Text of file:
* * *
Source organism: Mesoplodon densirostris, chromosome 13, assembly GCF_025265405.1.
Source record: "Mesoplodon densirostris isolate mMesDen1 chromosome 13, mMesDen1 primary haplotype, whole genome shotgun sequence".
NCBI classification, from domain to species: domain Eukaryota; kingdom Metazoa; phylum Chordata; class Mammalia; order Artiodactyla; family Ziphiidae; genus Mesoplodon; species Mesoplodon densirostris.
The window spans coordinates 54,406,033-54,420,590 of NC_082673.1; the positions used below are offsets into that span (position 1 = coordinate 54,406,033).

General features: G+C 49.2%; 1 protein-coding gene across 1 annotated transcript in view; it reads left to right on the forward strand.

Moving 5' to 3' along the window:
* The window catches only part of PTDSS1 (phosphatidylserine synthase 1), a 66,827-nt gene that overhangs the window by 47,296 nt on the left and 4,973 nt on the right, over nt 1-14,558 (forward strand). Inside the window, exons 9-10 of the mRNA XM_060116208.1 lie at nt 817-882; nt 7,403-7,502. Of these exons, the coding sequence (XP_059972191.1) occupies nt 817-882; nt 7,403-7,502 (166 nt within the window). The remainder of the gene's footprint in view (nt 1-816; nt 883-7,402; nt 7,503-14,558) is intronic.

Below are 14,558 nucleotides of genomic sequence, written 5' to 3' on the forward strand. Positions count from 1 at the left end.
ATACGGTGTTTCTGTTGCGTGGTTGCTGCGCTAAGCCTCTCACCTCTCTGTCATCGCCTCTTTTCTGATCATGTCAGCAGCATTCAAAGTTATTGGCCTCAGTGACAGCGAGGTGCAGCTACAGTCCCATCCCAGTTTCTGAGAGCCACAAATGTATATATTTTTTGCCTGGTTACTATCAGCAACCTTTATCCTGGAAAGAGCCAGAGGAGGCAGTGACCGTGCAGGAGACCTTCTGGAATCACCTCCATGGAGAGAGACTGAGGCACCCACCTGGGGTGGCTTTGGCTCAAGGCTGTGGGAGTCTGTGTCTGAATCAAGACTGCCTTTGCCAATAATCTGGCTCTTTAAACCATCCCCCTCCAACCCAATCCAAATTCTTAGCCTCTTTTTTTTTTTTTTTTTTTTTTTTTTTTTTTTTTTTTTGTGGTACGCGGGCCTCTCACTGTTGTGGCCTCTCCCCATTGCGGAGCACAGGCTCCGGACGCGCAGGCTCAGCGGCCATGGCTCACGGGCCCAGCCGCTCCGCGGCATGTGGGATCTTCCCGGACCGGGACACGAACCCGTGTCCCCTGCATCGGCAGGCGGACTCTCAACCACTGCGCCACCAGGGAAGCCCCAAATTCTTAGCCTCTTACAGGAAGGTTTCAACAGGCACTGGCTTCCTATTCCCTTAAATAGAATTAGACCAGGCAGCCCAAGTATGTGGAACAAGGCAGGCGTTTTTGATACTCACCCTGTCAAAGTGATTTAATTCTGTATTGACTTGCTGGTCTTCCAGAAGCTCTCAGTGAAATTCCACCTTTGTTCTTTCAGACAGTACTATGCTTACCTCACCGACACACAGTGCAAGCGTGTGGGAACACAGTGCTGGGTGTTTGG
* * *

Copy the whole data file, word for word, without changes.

Source organism: Mesoplodon densirostris, chromosome 13, assembly GCF_025265405.1.
Source record: "Mesoplodon densirostris isolate mMesDen1 chromosome 13, mMesDen1 primary haplotype, whole genome shotgun sequence".
NCBI classification, from domain to species: domain Eukaryota; kingdom Metazoa; phylum Chordata; class Mammalia; order Artiodactyla; family Ziphiidae; genus Mesoplodon; species Mesoplodon densirostris.
The window spans coordinates 54,406,033-54,420,590 of NC_082673.1; the positions used below are offsets into that span (position 1 = coordinate 54,406,033).

General features: G+C 49.2%; 1 protein-coding gene across 1 annotated transcript in view; it reads left to right on the forward strand.

Moving 5' to 3' along the window:
* The window catches only part of PTDSS1 (phosphatidylserine synthase 1), a 66,827-nt gene that overhangs the window by 47,296 nt on the left and 4,973 nt on the right, over nt 1-14,558 (forward strand). Inside the window, exons 9-10 of the mRNA XM_060116208.1 lie at nt 817-882; nt 7,403-7,502. Of these exons, the coding sequence (XP_059972191.1) occupies nt 817-882; nt 7,403-7,502 (166 nt within the window). The remainder of the gene's footprint in view (nt 1-816; nt 883-7,402; nt 7,503-14,558) is intronic.

Below are 14,558 nucleotides of genomic sequence, written 5' to 3' on the forward strand. Positions count from 1 at the left end.
ATACGGTGTTTCTGTTGCGTGGTTGCTGCGCTAAGCCTCTCACCTCTCTGTCATCGCCTCTTTTCTGATCATGTCAGCAGCATTCAAAGTTATTGGCCTCAGTGACAGCGAGGTGCAGCTACAGTCCCATCCCAGTTTCTGAGAGCCACAAATGTATATATTTTTTGCCTGGTTACTATCAGCAACCTTTATCCTGGAAAGAGCCAGAGGAGGCAGTGACCGTGCAGGAGACCTTCTGGAATCACCTCCATGGAGAGAGACTGAGGCACCCACCTGGGGTGGCTTTGGCTCAAGGCTGTGGGAGTCTGTGTCTGAATCAAGACTGCCTTTGCCAATAATCTGGCTCTTTAAACCATCCCCCTCCAACCCAATCCAAATTCTTAGCCTCTTTTTTTTTTTTTTTTTTTTTTTTTTTTTTTTTTTTTTGTGGTACGCGGGCCTCTCACTGTTGTGGCCTCTCCCCATTGCGGAGCACAGGCTCCGGACGCGCAGGCTCAGCGGCCATGGCTCACGGGCCCAGCCGCTCCGCGGCATGTGGGATCTTCCCGGACCGGGACACGAACCCGTGTCCCCTGCATCGGCAGGCGGACTCTCAACCACTGCGCCACCAGGGAAGCCCCAAATTCTTAGCCTCTTACAGGAAGGTTTCAACAGGCACTGGCTTCCTATTCCCTTAAATAGAATTAGACCAGGCAGCCCAAGTATGTGGAACAAGGCAGGCGTTTTTGATACTCACCCTGTCAAAGTGATTTAATTCTGTATTGACTTGCTGGTCTTCCAGAAGCTCTCAGTGAAATTCCACCTTTGTTCTTTCAGACAGTACTATGCTTACCTCACCGACACACAGTGCAAGCGTGTGGGAACACAGTGCTGGGTGTTTGG